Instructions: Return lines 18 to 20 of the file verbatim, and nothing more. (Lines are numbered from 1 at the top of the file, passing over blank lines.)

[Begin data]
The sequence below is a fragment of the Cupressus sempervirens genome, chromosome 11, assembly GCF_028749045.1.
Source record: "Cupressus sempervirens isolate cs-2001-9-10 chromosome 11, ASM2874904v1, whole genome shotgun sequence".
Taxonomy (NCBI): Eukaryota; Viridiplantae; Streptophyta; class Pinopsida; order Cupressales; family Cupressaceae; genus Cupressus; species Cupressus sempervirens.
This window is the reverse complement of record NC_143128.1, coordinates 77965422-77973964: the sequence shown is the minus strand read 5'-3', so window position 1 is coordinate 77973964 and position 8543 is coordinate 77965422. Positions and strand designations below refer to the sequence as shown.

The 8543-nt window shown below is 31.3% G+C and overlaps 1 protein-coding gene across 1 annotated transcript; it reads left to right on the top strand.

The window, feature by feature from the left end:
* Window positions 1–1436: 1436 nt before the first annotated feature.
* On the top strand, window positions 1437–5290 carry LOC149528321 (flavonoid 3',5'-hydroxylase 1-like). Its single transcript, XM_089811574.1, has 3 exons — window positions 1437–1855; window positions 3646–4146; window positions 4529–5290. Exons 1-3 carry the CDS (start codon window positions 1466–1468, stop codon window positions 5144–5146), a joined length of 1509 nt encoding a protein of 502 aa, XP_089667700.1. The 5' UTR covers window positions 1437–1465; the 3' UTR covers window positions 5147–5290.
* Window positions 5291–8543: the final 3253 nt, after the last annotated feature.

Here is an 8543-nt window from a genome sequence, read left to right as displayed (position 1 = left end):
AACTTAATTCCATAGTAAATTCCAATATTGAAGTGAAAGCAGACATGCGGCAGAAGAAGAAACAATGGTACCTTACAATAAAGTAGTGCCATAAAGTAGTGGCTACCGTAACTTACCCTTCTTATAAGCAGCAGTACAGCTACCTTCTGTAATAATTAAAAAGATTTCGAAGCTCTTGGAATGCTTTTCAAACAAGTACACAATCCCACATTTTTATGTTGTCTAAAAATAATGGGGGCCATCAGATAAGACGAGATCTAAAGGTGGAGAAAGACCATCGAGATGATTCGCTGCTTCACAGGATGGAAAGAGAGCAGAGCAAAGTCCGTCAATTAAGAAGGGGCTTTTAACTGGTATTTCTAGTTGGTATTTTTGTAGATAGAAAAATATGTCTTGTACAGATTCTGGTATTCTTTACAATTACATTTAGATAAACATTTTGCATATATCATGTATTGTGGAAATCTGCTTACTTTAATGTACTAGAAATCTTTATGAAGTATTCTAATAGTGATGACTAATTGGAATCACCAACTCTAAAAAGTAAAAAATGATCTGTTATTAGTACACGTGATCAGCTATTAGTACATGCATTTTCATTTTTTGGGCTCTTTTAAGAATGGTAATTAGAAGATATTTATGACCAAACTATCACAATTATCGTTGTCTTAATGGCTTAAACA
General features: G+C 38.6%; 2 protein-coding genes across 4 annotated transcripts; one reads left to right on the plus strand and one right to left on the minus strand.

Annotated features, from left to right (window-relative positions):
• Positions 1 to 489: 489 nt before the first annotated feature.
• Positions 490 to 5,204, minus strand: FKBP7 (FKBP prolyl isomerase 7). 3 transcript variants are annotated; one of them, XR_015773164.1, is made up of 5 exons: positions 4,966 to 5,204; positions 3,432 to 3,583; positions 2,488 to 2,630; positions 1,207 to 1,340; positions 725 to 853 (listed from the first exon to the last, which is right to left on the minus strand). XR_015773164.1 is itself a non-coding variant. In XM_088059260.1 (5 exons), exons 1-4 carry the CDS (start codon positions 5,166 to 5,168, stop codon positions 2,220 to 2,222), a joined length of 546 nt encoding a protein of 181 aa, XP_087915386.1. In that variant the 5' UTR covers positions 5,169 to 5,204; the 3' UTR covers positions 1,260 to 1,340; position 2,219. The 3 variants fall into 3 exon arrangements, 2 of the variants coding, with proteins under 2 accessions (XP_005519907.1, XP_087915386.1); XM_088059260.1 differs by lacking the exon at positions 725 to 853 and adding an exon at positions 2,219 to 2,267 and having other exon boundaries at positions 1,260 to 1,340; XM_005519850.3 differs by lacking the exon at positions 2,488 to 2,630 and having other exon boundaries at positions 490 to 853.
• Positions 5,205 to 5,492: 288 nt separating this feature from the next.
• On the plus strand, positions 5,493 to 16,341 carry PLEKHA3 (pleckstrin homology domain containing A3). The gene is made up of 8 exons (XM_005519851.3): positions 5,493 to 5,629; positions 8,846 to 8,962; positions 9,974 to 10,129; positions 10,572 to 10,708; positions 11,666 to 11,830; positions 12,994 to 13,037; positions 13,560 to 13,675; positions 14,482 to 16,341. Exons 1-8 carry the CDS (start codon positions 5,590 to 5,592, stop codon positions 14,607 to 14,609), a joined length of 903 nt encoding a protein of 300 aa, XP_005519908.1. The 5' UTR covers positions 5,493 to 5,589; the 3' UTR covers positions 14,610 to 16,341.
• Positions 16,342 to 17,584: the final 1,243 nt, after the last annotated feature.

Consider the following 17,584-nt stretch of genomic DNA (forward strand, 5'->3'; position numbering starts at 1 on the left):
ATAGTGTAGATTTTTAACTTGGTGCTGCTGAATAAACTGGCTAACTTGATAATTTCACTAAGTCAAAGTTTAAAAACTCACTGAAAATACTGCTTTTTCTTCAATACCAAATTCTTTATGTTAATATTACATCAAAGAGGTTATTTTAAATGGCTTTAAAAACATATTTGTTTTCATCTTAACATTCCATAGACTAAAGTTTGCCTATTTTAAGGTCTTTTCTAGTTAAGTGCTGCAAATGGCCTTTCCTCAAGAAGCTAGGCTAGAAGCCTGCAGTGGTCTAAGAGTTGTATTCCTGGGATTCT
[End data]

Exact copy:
• Positions 16,342 to 17,584: the final 1,243 nt, after the last annotated feature.

Consider the following 17,584-nt stretch of genomic DNA (forward strand, 5'->3'; position numbering starts at 1 on the left):
ATAGTGTAGATTTTTAACTTGGTGCTGCTGAATAAACTGGCTAACTTGATAATTTCACTAAGTCAAAGTTTAAAAACTCACTGAAAATACTGCTTTTTCTTCAATACCAAATTCTTTATGTTAATATTACATCAAAGAGGTTATTTTAAATGGCTTTAAAAACATATTTGTTTTCATCTTAACATTCCATAGACTAAAGTTTGCCTATTTTAAGGTCTTTTCTAGTTAAGTGCTGCAAATGGCCTTTCCTCAAGAAGCTAGGCTAGAAGCCTGCAGTGGTCTAAGAGTTGTATTCCTGGGATTCT